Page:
sincere and devoted -- natures outstandingly great -- carry within themselves. He added to this the youthful expression that habitual benevolent and pure thoughts preserve in a face, in spite of years. Man of duty, passionate citizen, convinced Christian; Robert Lee ignored all the unhealthy ambitions -- even that of personal glory. His army, for him, represented his share of duty in the torn-apart fatherland. He was absorbed by ict and was to prove himself, in all circumstances, as careful of its honor as of its comfort. His soldiers felt it and trusted him. They knew they were in good hands -- in hands that were affectionate, far-sighted, trustworthy. They knew that a noble intelligence was working for their good and their glory; that their General was theirs -- undoubtedly theirs -- with all his thoughts, all his heart, all his ardor, and -- with its significance in the army of a Christian people all his virile prayers of a believer.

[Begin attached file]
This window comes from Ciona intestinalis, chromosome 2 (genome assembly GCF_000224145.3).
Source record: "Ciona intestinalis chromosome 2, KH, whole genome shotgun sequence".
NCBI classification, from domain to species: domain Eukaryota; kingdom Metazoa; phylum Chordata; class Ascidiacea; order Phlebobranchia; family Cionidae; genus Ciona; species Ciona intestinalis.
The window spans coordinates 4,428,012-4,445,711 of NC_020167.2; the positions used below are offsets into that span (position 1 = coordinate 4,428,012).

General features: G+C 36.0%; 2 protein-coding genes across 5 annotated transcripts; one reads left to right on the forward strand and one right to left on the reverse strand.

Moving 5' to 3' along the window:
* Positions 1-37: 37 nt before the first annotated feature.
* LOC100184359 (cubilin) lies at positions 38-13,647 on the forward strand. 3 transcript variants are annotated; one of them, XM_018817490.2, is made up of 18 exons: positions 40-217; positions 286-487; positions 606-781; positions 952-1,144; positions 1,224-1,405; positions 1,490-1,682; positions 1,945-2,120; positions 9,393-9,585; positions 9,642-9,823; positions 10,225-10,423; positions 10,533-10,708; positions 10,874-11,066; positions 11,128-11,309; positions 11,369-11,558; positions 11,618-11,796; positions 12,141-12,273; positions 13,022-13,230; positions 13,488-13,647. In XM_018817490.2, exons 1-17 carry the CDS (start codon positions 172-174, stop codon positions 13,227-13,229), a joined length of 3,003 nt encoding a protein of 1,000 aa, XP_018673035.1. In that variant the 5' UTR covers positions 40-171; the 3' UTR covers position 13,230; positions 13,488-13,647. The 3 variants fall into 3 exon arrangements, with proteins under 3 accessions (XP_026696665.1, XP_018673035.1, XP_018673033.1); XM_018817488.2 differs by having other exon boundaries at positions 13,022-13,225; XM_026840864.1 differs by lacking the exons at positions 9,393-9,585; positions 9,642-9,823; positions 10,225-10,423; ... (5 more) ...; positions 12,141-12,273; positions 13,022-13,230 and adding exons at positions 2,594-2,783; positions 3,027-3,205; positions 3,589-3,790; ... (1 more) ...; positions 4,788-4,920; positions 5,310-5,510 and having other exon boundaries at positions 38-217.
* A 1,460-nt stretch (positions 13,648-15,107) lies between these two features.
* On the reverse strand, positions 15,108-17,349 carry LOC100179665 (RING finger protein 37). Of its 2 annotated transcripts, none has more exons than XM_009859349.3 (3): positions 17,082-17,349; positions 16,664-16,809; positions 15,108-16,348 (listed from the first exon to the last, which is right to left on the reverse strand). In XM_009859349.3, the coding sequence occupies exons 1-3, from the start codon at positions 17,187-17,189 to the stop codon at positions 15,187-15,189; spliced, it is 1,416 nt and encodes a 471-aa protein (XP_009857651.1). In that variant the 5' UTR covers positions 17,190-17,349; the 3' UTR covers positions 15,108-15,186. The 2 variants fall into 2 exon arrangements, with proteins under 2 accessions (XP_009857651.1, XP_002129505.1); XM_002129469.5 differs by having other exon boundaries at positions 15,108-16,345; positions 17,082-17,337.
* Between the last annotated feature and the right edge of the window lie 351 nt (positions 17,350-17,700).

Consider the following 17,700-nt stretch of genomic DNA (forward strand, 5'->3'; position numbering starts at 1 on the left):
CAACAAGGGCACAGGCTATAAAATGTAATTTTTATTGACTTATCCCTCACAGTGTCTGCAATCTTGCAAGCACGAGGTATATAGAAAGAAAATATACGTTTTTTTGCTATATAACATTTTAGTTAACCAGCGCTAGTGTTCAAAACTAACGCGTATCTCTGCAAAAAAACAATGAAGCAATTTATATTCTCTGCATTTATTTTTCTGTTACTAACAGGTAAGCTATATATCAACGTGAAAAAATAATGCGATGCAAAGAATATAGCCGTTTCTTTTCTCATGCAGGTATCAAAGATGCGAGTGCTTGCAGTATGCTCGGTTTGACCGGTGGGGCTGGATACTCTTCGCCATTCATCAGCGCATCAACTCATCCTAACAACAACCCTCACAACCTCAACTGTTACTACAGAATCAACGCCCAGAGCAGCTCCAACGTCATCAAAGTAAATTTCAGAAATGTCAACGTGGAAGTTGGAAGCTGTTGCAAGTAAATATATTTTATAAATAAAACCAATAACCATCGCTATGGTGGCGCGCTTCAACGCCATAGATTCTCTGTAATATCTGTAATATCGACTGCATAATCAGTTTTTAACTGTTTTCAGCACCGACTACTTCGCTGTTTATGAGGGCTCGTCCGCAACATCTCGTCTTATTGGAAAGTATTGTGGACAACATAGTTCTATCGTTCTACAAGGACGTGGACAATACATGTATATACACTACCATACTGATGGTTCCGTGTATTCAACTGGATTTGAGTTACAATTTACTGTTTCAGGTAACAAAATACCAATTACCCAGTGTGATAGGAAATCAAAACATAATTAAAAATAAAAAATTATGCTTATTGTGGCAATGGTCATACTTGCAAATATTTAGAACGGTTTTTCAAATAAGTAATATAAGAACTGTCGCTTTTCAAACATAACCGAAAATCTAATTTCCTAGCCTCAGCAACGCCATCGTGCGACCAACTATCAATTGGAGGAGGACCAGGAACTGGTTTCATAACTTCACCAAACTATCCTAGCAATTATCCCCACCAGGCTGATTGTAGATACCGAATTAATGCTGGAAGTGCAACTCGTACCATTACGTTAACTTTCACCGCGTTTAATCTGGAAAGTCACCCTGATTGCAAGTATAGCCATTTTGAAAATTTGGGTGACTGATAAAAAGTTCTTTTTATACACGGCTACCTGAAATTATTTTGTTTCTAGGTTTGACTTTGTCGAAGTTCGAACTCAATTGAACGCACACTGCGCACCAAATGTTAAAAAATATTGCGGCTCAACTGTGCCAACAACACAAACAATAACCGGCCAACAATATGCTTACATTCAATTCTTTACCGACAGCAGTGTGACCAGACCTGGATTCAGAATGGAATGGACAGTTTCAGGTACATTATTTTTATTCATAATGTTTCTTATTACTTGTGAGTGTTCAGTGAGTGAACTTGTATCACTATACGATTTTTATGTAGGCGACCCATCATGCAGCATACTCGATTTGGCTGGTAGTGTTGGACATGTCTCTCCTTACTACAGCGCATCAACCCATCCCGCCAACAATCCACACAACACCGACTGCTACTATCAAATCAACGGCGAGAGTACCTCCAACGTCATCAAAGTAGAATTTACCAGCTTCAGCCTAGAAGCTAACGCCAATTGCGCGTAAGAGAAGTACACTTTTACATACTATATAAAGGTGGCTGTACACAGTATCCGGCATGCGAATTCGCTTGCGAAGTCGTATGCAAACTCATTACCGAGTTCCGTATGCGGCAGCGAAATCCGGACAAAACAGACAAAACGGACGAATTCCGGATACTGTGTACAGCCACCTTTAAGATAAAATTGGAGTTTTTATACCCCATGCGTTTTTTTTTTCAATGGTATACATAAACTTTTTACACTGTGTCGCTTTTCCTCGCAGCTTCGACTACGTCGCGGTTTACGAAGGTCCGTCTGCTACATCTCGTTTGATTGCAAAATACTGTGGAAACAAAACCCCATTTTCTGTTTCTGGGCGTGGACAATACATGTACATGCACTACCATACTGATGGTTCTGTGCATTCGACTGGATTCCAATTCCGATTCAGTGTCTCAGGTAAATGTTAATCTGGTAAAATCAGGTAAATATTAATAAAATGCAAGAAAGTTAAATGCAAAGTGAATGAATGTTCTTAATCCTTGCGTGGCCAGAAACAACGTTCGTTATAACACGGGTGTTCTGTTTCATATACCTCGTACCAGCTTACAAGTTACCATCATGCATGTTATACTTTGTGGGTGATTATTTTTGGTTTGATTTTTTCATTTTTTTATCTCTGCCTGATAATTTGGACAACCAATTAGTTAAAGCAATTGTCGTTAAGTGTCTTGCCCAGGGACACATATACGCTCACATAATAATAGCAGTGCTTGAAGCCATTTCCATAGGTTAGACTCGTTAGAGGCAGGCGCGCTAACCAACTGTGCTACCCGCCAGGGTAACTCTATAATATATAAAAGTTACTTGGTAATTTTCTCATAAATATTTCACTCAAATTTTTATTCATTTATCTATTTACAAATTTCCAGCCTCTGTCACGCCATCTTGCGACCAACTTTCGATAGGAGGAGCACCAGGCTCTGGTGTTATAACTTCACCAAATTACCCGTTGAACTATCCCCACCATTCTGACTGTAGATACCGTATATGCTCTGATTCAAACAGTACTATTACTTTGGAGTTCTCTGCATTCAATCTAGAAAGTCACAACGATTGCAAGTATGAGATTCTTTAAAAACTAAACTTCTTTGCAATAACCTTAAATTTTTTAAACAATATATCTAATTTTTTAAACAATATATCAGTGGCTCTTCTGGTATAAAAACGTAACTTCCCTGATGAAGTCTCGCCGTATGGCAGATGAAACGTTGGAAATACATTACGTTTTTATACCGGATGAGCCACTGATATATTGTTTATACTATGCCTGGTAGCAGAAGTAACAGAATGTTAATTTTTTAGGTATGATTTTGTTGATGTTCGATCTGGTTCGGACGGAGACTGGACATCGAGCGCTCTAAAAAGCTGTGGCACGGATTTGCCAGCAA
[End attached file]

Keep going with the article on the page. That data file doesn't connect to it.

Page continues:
Motionless, Lee, while he was urging his troops along, was waiting with a secret anxiety. He was waiting for Jackson, and Jackson was not arriving. The last Division had just entered into combat, when, at last, a frenzied cry rises and travels through all the ranks "Jackson, Stonewall Jackson!" and the hero of Bull Run comes galloping towards his Chief.
"The Almighty had made both these human beings truly great; to only one of them had He given the additional grace of looking great." Jackson, meager, bent over a skinny horse